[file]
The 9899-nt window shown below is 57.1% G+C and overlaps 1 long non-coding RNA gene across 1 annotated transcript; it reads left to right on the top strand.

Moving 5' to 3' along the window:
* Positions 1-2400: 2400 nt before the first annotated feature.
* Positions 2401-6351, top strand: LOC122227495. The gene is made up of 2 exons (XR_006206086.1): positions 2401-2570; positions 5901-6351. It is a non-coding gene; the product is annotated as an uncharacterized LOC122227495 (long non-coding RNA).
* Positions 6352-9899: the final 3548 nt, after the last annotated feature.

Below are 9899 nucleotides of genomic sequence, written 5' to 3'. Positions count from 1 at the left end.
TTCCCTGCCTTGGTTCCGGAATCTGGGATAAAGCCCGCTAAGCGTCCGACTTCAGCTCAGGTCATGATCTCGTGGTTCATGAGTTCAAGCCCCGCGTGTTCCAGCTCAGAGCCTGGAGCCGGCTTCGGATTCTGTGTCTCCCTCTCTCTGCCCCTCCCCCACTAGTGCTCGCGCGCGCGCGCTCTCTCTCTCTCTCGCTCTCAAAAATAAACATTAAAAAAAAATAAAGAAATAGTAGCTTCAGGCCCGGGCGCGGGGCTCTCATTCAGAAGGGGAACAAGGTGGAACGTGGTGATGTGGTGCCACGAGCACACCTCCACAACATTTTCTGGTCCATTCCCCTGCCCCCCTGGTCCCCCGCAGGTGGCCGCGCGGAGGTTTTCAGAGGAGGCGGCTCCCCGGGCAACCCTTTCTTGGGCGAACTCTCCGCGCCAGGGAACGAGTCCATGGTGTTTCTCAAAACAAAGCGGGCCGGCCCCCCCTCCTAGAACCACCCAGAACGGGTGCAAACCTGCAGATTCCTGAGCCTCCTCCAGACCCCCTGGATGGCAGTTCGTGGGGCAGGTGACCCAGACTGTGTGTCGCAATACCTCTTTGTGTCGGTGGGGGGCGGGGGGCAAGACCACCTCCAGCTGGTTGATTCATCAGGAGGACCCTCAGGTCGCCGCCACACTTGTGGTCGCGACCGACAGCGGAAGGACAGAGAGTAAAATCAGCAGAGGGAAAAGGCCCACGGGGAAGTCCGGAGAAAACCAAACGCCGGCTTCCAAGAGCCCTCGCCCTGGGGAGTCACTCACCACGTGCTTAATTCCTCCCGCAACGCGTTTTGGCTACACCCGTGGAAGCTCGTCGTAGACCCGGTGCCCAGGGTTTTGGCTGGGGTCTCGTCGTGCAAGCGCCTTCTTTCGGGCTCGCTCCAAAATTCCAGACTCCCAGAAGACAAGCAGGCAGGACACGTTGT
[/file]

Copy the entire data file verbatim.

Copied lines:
The 9899-nt window shown below is 57.1% G+C and overlaps 1 long non-coding RNA gene across 1 annotated transcript; it reads left to right on the top strand.

Moving 5' to 3' along the window:
* Positions 1-2400: 2400 nt before the first annotated feature.
* Positions 2401-6351, top strand: LOC122227495. The gene is made up of 2 exons (XR_006206086.1): positions 2401-2570; positions 5901-6351. It is a non-coding gene; the product is annotated as an uncharacterized LOC122227495 (long non-coding RNA).
* Positions 6352-9899: the final 3548 nt, after the last annotated feature.

Below are 9899 nucleotides of genomic sequence, written 5' to 3'. Positions count from 1 at the left end.
TTCCCTGCCTTGGTTCCGGAATCTGGGATAAAGCCCGCTAAGCGTCCGACTTCAGCTCAGGTCATGATCTCGTGGTTCATGAGTTCAAGCCCCGCGTGTTCCAGCTCAGAGCCTGGAGCCGGCTTCGGATTCTGTGTCTCCCTCTCTCTGCCCCTCCCCCACTAGTGCTCGCGCGCGCGCGCTCTCTCTCTCTCTCGCTCTCAAAAATAAACATTAAAAAAAAATAAAGAAATAGTAGCTTCAGGCCCGGGCGCGGGGCTCTCATTCAGAAGGGGAACAAGGTGGAACGTGGTGATGTGGTGCCACGAGCACACCTCCACAACATTTTCTGGTCCATTCCCCTGCCCCCCTGGTCCCCCGCAGGTGGCCGCGCGGAGGTTTTCAGAGGAGGCGGCTCCCCGGGCAACCCTTTCTTGGGCGAACTCTCCGCGCCAGGGAACGAGTCCATGGTGTTTCTCAAAACAAAGCGGGCCGGCCCCCCCTCCTAGAACCACCCAGAACGGGTGCAAACCTGCAGATTCCTGAGCCTCCTCCAGACCCCCTGGATGGCAGTTCGTGGGGCAGGTGACCCAGACTGTGTGTCGCAATACCTCTTTGTGTCGGTGGGGGGCGGGGGGCAAGACCACCTCCAGCTGGTTGATTCATCAGGAGGACCCTCAGGTCGCCGCCACACTTGTGGTCGCGACCGACAGCGGAAGGACAGAGAGTAAAATCAGCAGAGGGAAAAGGCCCACGGGGAAGTCCGGAGAAAACCAAACGCCGGCTTCCAAGAGCCCTCGCCCTGGGGAGTCACTCACCACGTGCTTAATTCCTCCCGCAACGCGTTTTGGCTACACCCGTGGAAGCTCGTCGTAGACCCGGTGCCCAGGGTTTTGGCTGGGGTCTCGTCGTGCAAGCGCCTTCTTTCGGGCTCGCTCCAAAATTCCAGACTCCCAGAAGACAAGCAGGCAGGACACGTTGT